Tara Sparling recently wrote a couple of blog posts about  self-publishing; namely, What makes people buy self-published books, and What Puts Readers Off Self-Published Books. I loved them both, and confess to a tiny bit of envy at her excellent material.  However, being the gracious author and blogger that I am, I will share Tara’s findings with you and urge you to visit her blog, which is filled with interesting posts, beautifully written.

Tara interviewed readers and writers regarding what makes them buy a self-published book, thus giving us invaluable insight into how to better market and promote ourselves.

Graph by Tara Sparling

Heavenly graph by Tara Sparling

  • cover, blurb and sample: I will not go into the known cliché, since we DO judge a book by its cover. From my day job as web developer / web promoter, I know for example that certain colours work better than others (blues, oranges) and that people like seeing faces in ads, for instance.  The sample is a good way for a to-be reader to see the writing style of the author; it’s also an easy method to detect if there are any spelling or other off-putting mistakes, hence revealing the author as a rookie, whose writing is still unpolished.
  • interesting point: reviews matter, but not as we expect them. Negative reviews are what prospective readers want to read.  They want to see what annoyed people or what was wrong and made them give it a one or two stars.  I can identify with this point.  Be it for hotels on Tripadvisor or reviews of a car, I want to read what’s wrong with it.  A hotel might be perfect for some, but I want to see what irritated others.  A car can be very sexy, but I want to read about what exasperated a professional driver.  Same goes for a book:  unless a negative review is completely off and written out of spite from someone who has a grudge against you (aka a troll), you should study what people didn’t like about your book and see whether their points make sense.
  • platform works –if in an unexpected way: readers might hear of a book. Then, they will check out the author and see his/her presence on Twitter, Facebook, blogs and how he/she presents him/her self.  People like to feel a connection with the author, therefore being engaging on Twitter will work much better than bombarding people with ads to buy your book.  A point that I have already realized: Facebook doesn’t work if you want to introduce a new book of yours to readers.  Prospective readers will go into Facebook once they already know the author –which obviously misses the point of introducing a new book on Facebook alone.  As I have said in the past, Facebook has not really worked for me, but it’s a good way to discuss and share book-oriented info (and a few funny cat pictures and dog videos). Also, it means that “buy my book” ads won’t work, but “free book” ones may do much better.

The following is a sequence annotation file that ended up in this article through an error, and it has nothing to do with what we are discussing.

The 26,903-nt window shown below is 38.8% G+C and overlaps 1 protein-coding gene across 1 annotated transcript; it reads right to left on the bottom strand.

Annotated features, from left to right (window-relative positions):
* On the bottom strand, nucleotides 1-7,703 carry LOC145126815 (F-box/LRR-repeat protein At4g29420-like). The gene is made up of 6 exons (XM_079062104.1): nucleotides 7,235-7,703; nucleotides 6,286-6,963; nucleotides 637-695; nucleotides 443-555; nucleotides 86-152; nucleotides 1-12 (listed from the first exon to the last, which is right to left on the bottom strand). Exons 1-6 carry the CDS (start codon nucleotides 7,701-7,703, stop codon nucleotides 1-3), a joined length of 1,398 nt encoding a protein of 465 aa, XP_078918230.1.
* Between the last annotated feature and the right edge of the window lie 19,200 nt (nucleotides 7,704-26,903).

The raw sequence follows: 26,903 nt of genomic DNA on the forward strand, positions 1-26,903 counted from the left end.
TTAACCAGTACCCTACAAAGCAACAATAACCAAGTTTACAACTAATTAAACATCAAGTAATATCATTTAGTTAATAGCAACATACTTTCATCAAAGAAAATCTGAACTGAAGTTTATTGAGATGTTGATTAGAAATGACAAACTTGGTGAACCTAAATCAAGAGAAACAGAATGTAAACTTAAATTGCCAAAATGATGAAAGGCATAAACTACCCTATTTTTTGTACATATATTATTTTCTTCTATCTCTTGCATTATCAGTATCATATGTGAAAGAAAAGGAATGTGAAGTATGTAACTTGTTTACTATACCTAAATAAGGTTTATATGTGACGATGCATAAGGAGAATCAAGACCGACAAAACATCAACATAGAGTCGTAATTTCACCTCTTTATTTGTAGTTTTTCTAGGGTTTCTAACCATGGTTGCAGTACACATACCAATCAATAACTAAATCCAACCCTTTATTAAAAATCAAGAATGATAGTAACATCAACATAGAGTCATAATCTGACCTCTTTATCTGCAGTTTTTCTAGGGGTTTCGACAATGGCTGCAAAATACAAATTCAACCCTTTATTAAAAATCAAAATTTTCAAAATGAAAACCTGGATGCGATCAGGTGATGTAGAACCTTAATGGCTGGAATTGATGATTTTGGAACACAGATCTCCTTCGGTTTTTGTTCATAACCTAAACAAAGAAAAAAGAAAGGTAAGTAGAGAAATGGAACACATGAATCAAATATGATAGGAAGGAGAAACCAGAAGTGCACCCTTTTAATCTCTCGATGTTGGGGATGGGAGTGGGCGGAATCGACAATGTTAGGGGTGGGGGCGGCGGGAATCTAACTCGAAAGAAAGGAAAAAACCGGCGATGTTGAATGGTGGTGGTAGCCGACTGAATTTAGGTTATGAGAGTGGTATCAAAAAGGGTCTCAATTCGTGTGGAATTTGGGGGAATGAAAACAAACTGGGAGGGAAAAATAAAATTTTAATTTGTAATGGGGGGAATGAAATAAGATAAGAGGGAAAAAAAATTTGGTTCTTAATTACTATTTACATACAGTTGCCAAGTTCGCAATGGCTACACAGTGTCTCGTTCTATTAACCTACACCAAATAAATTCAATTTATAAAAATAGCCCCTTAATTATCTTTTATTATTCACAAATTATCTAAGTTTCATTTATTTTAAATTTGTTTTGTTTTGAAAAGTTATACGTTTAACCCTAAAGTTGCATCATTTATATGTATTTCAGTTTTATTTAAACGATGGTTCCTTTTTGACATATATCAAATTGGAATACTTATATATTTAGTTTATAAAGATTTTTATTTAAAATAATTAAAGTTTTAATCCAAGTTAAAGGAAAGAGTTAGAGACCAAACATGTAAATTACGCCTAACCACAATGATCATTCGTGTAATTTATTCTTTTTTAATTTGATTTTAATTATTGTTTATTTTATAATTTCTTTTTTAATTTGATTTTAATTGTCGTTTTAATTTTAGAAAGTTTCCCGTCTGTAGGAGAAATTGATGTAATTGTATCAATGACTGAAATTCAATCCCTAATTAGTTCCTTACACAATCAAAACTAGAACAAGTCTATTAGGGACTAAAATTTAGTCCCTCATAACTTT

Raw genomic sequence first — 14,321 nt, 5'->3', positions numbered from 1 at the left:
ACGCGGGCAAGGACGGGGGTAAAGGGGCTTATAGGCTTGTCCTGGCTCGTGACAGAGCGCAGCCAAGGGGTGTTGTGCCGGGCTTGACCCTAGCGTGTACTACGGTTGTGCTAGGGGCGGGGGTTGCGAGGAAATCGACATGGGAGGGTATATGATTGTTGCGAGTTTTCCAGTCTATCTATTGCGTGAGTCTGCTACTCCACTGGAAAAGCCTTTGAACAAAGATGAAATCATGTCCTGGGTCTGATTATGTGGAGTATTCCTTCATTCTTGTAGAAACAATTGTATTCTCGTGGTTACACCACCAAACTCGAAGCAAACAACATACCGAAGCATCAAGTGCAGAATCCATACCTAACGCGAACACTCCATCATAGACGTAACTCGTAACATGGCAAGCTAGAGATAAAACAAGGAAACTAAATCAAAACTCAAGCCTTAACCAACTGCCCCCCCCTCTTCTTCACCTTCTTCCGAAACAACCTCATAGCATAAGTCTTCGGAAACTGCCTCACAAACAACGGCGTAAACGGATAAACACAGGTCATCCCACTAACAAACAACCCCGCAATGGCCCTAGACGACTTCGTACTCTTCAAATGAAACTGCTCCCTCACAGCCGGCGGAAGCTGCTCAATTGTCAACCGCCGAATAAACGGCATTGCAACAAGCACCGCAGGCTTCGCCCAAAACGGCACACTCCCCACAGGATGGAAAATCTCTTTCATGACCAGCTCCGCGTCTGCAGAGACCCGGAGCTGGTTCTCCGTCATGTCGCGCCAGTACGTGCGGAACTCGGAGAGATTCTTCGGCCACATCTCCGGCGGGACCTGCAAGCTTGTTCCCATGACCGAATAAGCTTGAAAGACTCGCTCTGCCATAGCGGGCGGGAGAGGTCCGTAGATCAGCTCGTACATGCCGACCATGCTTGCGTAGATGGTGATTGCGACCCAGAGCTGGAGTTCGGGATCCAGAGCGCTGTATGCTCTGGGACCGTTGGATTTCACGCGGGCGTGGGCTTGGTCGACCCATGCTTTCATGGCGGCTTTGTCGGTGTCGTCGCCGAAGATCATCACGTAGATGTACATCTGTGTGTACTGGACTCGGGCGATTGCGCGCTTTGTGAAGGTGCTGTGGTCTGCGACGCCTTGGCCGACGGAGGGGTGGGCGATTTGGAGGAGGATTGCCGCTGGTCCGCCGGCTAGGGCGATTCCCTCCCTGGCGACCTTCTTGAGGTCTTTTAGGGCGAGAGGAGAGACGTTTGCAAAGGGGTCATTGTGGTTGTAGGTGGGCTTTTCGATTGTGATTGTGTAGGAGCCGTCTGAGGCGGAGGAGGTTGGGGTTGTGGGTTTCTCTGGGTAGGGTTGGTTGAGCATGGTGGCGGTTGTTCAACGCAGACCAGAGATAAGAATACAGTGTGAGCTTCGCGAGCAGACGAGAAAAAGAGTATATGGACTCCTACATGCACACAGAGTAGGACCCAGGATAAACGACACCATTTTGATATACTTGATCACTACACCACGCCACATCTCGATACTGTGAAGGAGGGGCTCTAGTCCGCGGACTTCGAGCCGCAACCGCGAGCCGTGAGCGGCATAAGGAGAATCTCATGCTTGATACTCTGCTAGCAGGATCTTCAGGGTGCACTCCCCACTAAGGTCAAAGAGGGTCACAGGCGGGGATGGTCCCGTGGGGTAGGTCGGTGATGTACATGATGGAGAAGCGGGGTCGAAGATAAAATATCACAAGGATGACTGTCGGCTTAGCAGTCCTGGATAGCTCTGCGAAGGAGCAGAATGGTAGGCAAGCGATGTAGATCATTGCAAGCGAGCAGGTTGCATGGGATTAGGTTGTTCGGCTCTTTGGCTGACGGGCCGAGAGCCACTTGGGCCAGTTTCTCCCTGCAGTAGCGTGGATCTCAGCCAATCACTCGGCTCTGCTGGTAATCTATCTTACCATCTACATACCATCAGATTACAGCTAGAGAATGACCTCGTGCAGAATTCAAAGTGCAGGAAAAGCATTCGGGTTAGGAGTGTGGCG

• genre: people know what they like and they generally stick with it. Preaching to your choir is a good way to sell your book.  I have found that out the hard way: doing promotions on non-fantasy oriented blogs and book-reading clubs simply brought no results.  People who like historic or romantic novels will probably not take a look at my book.  Advertising to them simply means spending money on the wrong type of audience (think of advertising Pampers to an under-20 clientele, pretty much misses the point.).  So, learn who your readers are and focus on them. If in the process you sell to a few other readers that are not part of your standard audience, it’s bonus points for you (or cookie points, as my wife calls them!)
  • recommended: potential readers will read your book if it has been recommended to them (either by friends or, for instance, by Amazon through its recommended list of books based on your preferences and wish list). Again, this means that going up on Amazon’s list is good because you will eventually climb up to reach the coveted ‘recommended’ status.  A cousin of mine –who had already read my book- called me one day and said that she was browsing through Amazon and my book was recommended to her, based on her wish list.  Needless to say, I was thrilled!  Also, selling books (or giving them away during give away promotional days) means that some of the people who read them will hopefully recommend them to friends and relatives.
  • price: Tara’s findings are divided in 2 categories: people that will not buy a book over a price or who have a specific price range within which they want to stay; and people that will not buy a book below a price. The second category thinks that books that are too cheap are bound to disappoint them (I guess in terms of mistakes, lack of editing, lack of plot or generally work that seems amateur rather than professional).  The first category has set a price and will buy even out of impulse books that are within that range.  A few years ago, I had a conversation (which had absolutely nothing to do with books, by the way) regarding wine with a friend, who is a food engineer.  He said that there is no real point in buying wine that is extremely expensive, because wine is basically wine.  At the same time, he would not shop below a certain price either –considering cheap wines unpalatable.  I guess that many people think the same way when it comes to books.

Thank you, Tara, for the fascinating insight!